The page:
Additionally, the statement indicates that AO Owyang did not consider petitioner's August 31 OIC as a collection alternative in making his determination pursuant to section 6320. That the August 31 OIC was concurrently being considered in a separate appeal did not obviate the need to consider the August 31 OIC in the section 6320 hearing. See secs. 6320(c), 6330(c)(2), (3), and (4). We think it is necessary to remand this case to Appeals for a supplemental hearing.
We note that this case is distinguishable from West v. Commissioner, T.C. Memo. 2010-250. In West, the Appeals officer refused to reconsider a collection alternative that the taxpayer had previously raised in another administrative proceeding. We held that the Appeals officer did not abuse his or her discretion because the collection alternative had been raised and decided in the administrative hearing. Unlike the collection alternative in West, the collection alternative raised in petitioner's sec. 6320 hearing, i.e., the August 31 OIC, had not been considered in a previous hearing as it was still under appeal when the determination notice was issued.
We remand a case to Appeals when the taxpayer did not have a proper hearing and the further hearing is necessary or will be productive. Lunsford v. Commissioner, 117 T.C. 183, 189 (2001); Drake v. Commissioner, T.C. Memo. 2006-151, aff'd, 511 F.3d 65 (1st Cir. 2007); Lites v. Commissioner, T.C. Memo. 2005-206. When we remand a case to Appeals, "the further hearing is a supplement to the taxpayer's original section 6330 hearing, [and] not a new hearing." See Kelby v. Commissioner, 130 T.C. 79, 86 (2008). The Commissioner then issues supplemental determinations after the further hearing, which we can review. Id. Once the Commissioner issues supplemental determinations, however, we cannot review any of the prior notices of determination. See id. ("[T]he position of the Commissioner that we review is the position taken in the last supplemental determination.").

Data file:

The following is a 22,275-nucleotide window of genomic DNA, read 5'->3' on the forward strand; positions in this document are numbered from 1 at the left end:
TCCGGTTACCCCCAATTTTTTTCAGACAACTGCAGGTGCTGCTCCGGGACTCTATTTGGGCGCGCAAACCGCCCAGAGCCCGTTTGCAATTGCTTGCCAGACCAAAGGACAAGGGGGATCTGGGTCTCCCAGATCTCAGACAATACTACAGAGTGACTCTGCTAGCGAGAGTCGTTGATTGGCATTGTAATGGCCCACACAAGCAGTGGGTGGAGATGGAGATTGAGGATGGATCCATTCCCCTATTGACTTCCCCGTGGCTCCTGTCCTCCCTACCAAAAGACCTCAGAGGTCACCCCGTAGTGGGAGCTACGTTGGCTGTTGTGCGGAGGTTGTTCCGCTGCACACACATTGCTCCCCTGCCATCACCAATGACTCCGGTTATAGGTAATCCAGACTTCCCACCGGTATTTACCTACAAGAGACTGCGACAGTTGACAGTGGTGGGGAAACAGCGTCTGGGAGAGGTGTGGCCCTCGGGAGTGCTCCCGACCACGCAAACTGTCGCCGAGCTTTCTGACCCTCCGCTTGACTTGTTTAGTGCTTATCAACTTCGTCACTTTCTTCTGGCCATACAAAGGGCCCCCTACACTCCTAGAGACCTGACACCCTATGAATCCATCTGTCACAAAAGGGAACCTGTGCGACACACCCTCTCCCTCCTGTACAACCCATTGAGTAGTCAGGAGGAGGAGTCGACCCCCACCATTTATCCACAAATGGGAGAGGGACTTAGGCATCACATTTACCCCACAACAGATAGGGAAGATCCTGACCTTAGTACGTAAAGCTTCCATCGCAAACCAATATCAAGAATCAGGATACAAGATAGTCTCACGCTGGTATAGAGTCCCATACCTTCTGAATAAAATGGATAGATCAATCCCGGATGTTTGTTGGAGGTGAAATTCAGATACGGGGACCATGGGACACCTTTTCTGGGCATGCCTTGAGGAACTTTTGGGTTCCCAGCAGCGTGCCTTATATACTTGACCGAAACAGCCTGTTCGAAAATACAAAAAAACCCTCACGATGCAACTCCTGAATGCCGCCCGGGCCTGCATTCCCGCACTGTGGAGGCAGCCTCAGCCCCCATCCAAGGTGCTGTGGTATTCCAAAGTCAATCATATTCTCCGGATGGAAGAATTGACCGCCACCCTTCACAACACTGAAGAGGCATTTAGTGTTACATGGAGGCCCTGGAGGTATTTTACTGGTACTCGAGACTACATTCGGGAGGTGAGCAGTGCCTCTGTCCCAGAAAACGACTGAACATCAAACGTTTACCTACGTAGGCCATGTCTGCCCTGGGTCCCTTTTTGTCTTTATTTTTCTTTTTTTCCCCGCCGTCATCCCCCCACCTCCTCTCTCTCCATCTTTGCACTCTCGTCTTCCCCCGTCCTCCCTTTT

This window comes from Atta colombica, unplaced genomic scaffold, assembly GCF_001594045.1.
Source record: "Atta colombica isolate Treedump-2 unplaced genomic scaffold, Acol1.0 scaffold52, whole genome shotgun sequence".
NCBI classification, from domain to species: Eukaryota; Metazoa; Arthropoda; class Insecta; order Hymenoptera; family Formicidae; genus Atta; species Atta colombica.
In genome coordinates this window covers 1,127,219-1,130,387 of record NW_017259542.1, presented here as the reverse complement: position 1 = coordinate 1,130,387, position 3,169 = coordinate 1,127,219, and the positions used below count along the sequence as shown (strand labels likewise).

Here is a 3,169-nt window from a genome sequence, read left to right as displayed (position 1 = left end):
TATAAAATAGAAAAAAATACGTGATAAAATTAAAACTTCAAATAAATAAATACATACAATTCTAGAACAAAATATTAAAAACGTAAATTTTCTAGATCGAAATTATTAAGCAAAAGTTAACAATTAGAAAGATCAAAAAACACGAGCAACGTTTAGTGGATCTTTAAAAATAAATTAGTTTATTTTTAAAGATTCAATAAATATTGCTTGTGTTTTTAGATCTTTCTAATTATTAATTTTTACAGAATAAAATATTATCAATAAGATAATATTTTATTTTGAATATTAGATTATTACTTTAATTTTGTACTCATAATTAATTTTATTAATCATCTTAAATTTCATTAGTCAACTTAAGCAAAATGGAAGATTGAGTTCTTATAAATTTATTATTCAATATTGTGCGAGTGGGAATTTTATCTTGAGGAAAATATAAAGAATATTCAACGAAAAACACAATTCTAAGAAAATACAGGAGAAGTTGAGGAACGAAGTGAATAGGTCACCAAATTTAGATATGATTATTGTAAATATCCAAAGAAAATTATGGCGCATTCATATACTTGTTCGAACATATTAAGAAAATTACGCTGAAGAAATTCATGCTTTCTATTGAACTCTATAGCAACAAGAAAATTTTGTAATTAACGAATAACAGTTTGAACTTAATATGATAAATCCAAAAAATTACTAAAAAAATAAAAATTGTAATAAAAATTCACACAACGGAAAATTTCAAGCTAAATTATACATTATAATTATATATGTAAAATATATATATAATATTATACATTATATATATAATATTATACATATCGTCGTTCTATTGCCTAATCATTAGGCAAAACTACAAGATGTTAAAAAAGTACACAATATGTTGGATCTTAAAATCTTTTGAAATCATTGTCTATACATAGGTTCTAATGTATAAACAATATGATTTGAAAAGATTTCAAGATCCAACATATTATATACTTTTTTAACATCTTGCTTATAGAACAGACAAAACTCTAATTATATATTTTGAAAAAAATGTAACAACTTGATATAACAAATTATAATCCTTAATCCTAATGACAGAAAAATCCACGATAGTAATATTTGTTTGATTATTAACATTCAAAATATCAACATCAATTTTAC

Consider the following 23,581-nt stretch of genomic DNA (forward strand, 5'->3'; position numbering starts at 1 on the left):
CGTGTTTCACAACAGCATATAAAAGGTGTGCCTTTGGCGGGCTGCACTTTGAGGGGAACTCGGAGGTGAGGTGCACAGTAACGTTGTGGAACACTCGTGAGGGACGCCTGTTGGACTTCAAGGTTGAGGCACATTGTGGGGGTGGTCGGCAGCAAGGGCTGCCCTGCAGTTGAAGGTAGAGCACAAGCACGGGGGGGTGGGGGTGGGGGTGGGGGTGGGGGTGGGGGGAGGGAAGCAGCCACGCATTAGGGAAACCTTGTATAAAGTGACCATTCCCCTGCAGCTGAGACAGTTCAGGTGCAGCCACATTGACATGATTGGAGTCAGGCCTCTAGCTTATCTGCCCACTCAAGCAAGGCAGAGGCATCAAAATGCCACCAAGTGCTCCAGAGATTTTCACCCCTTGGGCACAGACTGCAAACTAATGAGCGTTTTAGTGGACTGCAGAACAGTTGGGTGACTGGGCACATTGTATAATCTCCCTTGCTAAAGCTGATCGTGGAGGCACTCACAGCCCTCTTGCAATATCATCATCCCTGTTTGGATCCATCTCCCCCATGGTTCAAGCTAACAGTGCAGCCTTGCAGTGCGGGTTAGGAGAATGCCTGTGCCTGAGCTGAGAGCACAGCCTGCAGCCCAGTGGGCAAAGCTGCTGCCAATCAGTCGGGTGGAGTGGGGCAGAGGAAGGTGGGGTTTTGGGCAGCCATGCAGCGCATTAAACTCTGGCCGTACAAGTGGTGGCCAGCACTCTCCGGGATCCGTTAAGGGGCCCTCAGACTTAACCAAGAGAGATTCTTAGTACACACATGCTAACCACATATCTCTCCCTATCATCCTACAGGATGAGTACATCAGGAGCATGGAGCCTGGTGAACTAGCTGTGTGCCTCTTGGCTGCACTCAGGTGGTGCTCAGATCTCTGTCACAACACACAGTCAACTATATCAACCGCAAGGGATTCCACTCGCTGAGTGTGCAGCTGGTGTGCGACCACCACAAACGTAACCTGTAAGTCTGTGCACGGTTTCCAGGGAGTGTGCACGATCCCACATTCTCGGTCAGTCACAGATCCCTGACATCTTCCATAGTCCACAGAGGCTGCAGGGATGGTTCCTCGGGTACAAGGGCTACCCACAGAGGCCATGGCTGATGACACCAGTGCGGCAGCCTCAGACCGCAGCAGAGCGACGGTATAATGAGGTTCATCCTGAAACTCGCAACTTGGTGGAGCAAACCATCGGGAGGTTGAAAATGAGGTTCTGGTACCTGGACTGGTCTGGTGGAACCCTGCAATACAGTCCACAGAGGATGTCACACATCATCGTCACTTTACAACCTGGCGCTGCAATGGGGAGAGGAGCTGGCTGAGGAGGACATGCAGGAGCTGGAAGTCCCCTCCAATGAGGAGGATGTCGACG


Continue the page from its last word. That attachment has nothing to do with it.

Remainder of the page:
Accordingly, we will remand this matter to Appeals to consider petitioner's August 31 OIC as a collection alternative and to state Appeals' findings and decision. In evaluating the August 31 OIC, Appeals should consider petitioner's current financial circumstances, petitioner's current paying and filing compliance, and any other relevant factors. Petitioner may not raise any new or additional issues beyond the August 31 OIC.
In reaching our holdings herein, we have considered all arguments made, and, to the extent not mentioned above, we conclude they are moot, irrelevant, or without merit.
To reflect the foregoing,
An appropriate order will be issued.